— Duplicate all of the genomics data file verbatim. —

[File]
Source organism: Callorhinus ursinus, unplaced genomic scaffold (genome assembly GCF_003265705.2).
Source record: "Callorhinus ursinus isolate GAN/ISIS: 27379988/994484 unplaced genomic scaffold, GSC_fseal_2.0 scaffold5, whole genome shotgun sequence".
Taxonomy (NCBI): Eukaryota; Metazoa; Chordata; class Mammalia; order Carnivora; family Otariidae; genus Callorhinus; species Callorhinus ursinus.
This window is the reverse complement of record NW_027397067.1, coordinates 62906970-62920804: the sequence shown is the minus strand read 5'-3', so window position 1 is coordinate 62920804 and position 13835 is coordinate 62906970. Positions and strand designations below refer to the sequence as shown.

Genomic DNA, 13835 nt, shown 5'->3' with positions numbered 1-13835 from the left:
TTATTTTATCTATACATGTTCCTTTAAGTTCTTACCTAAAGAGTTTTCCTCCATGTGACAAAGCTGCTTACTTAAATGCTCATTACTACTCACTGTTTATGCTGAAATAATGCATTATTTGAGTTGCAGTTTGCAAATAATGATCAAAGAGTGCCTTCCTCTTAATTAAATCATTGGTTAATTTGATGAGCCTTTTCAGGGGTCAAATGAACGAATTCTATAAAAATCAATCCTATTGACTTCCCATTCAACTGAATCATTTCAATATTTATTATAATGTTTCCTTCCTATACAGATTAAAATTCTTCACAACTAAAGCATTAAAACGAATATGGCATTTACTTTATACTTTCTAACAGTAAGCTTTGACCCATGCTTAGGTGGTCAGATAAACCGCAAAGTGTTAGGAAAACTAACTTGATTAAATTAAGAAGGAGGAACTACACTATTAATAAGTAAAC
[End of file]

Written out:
Source organism: Callorhinus ursinus, unplaced genomic scaffold (genome assembly GCF_003265705.2).
Source record: "Callorhinus ursinus isolate GAN/ISIS: 27379988/994484 unplaced genomic scaffold, GSC_fseal_2.0 scaffold5, whole genome shotgun sequence".
Taxonomy (NCBI): Eukaryota; Metazoa; Chordata; class Mammalia; order Carnivora; family Otariidae; genus Callorhinus; species Callorhinus ursinus.
This window is the reverse complement of record NW_027397067.1, coordinates 62906970-62920804: the sequence shown is the minus strand read 5'-3', so window position 1 is coordinate 62920804 and position 13835 is coordinate 62906970. Positions and strand designations below refer to the sequence as shown.

Genomic DNA, 13835 nt, shown 5'->3' with positions numbered 1-13835 from the left:
TTATTTTATCTATACATGTTCCTTTAAGTTCTTACCTAAAGAGTTTTCCTCCATGTGACAAAGCTGCTTACTTAAATGCTCATTACTACTCACTGTTTATGCTGAAATAATGCATTATTTGAGTTGCAGTTTGCAAATAATGATCAAAGAGTGCCTTCCTCTTAATTAAATCATTGGTTAATTTGATGAGCCTTTTCAGGGGTCAAATGAACGAATTCTATAAAAATCAATCCTATTGACTTCCCATTCAACTGAATCATTTCAATATTTATTATAATGTTTCCTTCCTATACAGATTAAAATTCTTCACAACTAAAGCATTAAAACGAATATGGCATTTACTTTATACTTTCTAACAGTAAGCTTTGACCCATGCTTAGGTGGTCAGATAAACCGCAAAGTGTTAGGAAAACTAACTTGATTAAATTAAGAAGGAGGAACTACACTATTAATAAGTAAAC